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Pregnancy Timeline by SemestersDevelopmental TimelineFertilizationFirst TrimesterSecond TrimesterThird TrimesterFirst Thin Layer of Skin AppearsEnd of Embryonic PeriodEnd of Embryonic PeriodFemale Reproductive SystemBeginning Cerebral HemispheresA Four Chambered HeartFirst Detectable Brain WavesThe Appearance of SomitesBasic Brain Structure in PlaceHeartbeat can be detectedHeartbeat can be detectedFinger and toe prints appearFinger and toe prints appearFetal sexual organs visibleBrown fat surrounds lymphatic systemBone marrow starts making blood cellsBone marrow starts making blood cellsInner Ear Bones HardenSensory brain waves begin to activateSensory brain waves begin to activateFetal liver is producing blood cellsBrain convolutions beginBrain convolutions beginImmune system beginningWhite fat begins to be madeHead may position into pelvisWhite fat begins to be madePeriod of rapid brain growthFull TermHead may position into pelvisImmune system beginningLungs begin to produce surfactant
CLICK ON weeks 0 - 40 and follow along every 2 weeks of fetal development


Tracking development of individual blood stem cells

Harvard Stem Cell Institute (HSCI) researchers use a new cell-labeling technique to track development of adult blood cells to original stem cells in bone marrow — advancing our understanding of blood development and blood diseases.

Developed at Harvard's Center for Brain Science, the technique involves coding multiple florescent colors into proteins found in a cell's DNA. As genes recombine inside the cell, the cell reflects the colors unique to its genetic code.

For blood stem cells, color becomes a genetic signature passed down to daughter cells — purple stem cells will only make purple blood cells.

Two independent research teams, one led by David Scadden, HSCI co-director and Gerald and Darlene Jordan Professor of Medicine at Harvard University; the other by his colleague Leonard Zon, HSCI Executive Committee member and director of the Stem Cell Program at Boston Children's Hospital, together adapted color-based labeling to the blood system to better understand how blood stem cells behave.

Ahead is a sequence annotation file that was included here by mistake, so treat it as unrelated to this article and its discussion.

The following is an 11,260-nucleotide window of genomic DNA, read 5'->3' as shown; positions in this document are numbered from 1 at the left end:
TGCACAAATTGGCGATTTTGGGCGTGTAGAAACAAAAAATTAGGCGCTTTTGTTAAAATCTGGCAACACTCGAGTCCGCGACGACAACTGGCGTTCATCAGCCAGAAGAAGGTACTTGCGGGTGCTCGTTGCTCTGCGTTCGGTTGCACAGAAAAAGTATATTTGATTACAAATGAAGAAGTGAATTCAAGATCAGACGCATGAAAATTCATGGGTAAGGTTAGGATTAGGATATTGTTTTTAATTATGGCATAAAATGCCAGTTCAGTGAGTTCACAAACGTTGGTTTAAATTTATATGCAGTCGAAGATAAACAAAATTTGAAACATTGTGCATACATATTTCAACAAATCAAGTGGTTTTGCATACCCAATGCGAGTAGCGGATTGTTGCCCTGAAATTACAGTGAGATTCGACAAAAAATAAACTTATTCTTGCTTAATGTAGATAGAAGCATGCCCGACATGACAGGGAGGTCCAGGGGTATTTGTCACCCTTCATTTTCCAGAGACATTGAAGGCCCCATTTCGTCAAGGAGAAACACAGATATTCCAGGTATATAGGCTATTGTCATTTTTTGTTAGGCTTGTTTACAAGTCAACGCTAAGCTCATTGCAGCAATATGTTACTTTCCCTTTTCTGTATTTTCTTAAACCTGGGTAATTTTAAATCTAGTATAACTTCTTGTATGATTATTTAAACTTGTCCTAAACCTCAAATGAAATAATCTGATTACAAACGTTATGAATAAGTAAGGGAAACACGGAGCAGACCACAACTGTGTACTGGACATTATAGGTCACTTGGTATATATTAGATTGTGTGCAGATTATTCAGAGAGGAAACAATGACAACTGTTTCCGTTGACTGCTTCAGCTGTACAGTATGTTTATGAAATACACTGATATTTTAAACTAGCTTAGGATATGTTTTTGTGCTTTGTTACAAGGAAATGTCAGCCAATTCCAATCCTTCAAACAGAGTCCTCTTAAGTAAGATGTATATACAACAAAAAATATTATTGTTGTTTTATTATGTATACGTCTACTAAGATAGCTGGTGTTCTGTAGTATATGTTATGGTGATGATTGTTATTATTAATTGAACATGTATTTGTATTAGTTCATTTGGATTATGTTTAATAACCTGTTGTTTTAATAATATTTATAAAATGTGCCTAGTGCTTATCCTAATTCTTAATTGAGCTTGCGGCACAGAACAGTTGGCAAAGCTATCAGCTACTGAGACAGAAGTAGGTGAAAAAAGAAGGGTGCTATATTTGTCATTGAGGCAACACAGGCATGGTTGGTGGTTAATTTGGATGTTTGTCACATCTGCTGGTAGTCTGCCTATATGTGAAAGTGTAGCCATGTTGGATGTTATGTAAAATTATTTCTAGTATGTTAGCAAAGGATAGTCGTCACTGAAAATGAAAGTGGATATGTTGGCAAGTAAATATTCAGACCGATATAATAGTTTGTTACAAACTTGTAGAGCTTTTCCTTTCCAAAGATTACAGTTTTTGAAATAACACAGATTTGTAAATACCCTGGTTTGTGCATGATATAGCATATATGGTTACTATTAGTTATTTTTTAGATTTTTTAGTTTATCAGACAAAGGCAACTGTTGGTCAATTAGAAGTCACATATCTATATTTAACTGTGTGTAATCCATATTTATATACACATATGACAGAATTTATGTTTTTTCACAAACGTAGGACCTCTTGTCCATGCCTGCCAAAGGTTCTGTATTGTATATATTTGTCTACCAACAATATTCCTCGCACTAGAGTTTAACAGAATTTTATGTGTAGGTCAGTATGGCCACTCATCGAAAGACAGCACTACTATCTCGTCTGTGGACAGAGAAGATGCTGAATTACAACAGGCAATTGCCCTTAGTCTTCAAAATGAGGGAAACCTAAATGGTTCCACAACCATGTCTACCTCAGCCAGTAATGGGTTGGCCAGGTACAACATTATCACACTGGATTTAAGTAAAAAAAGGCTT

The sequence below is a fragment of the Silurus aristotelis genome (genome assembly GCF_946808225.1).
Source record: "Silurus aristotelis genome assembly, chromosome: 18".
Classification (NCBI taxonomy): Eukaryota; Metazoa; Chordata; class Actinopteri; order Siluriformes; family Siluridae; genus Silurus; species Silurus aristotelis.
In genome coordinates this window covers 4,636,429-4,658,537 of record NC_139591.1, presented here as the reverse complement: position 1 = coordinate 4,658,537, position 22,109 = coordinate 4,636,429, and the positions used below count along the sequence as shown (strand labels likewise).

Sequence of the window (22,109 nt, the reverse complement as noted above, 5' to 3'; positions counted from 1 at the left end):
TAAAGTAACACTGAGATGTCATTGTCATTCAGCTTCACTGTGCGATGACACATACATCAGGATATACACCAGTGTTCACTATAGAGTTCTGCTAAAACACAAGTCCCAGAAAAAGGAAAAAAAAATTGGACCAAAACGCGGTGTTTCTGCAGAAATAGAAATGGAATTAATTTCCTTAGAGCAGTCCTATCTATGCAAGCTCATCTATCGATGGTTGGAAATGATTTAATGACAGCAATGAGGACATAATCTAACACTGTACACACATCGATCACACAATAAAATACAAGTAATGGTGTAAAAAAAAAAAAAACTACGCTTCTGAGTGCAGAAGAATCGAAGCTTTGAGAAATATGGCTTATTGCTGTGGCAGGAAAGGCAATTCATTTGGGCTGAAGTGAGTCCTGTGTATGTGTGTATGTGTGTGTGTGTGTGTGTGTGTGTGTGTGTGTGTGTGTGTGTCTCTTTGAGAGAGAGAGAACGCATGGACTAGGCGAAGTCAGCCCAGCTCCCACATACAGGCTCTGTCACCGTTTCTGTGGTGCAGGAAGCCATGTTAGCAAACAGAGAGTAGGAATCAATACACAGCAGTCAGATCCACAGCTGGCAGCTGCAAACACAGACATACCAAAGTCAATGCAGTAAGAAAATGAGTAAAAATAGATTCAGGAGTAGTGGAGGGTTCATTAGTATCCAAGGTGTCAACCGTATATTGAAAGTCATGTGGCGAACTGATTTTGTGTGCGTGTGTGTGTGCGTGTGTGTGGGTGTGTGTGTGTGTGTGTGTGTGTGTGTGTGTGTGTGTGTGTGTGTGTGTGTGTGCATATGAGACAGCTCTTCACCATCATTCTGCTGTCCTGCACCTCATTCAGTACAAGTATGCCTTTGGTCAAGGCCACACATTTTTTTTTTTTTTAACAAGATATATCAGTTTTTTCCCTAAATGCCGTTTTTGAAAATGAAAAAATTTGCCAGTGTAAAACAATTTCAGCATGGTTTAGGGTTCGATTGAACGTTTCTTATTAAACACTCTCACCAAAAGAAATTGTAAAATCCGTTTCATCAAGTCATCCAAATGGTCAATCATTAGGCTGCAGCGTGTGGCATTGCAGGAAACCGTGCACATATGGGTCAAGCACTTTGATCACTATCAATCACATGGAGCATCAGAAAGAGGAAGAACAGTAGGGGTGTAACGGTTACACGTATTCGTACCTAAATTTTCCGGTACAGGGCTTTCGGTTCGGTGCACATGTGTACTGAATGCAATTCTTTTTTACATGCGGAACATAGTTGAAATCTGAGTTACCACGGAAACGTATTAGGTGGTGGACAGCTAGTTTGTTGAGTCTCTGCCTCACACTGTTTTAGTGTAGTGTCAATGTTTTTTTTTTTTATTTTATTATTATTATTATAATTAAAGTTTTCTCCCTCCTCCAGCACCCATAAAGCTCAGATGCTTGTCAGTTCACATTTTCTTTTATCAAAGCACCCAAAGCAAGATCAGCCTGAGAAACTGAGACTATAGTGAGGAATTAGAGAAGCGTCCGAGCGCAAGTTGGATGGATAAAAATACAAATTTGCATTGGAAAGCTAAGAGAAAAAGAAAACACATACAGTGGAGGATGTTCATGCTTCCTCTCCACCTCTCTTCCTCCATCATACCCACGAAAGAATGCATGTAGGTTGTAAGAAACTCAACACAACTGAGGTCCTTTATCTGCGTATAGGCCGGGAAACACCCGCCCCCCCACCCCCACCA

In a study recently published in Nature Cell Biology, a team led by Scadden found that in mice individual blood stem cells had a specific and restricted blood production repertoire.

"We used to think of stem cells as the mother cell that gives rise to all these other cells in the system on an as needed basis," says Vionnie Yu, first author and postdoctoral fellow in Scadden's lab.

But results suggest stem cells are pre-scripted and cannot make just any blood cell type.

When transplanted into a new environment, each cell consistently made the same mature blood cell type — and also the same number of those cells.

Also, clones responded to inflammatory and chemotoxic stress similarly, suggesting cells have a memory dictating their behavior. Researchers found this memory written into the stem cell epigenome — the multitude of chemical compounds that tell the genome what to do.

Blood stem cells, said Scadden, may be more like chess pieces following a fixed path within the circulatory system.

"When you are young and have a full chess set you can mount a vigorous and multilayered defense to an attack on your system," Scadden adds, "but if you lose chess pieces with age or you don't receive a full suite of players during a bone marrow transplant, the pieces you have left could determine your ability to protect yourself."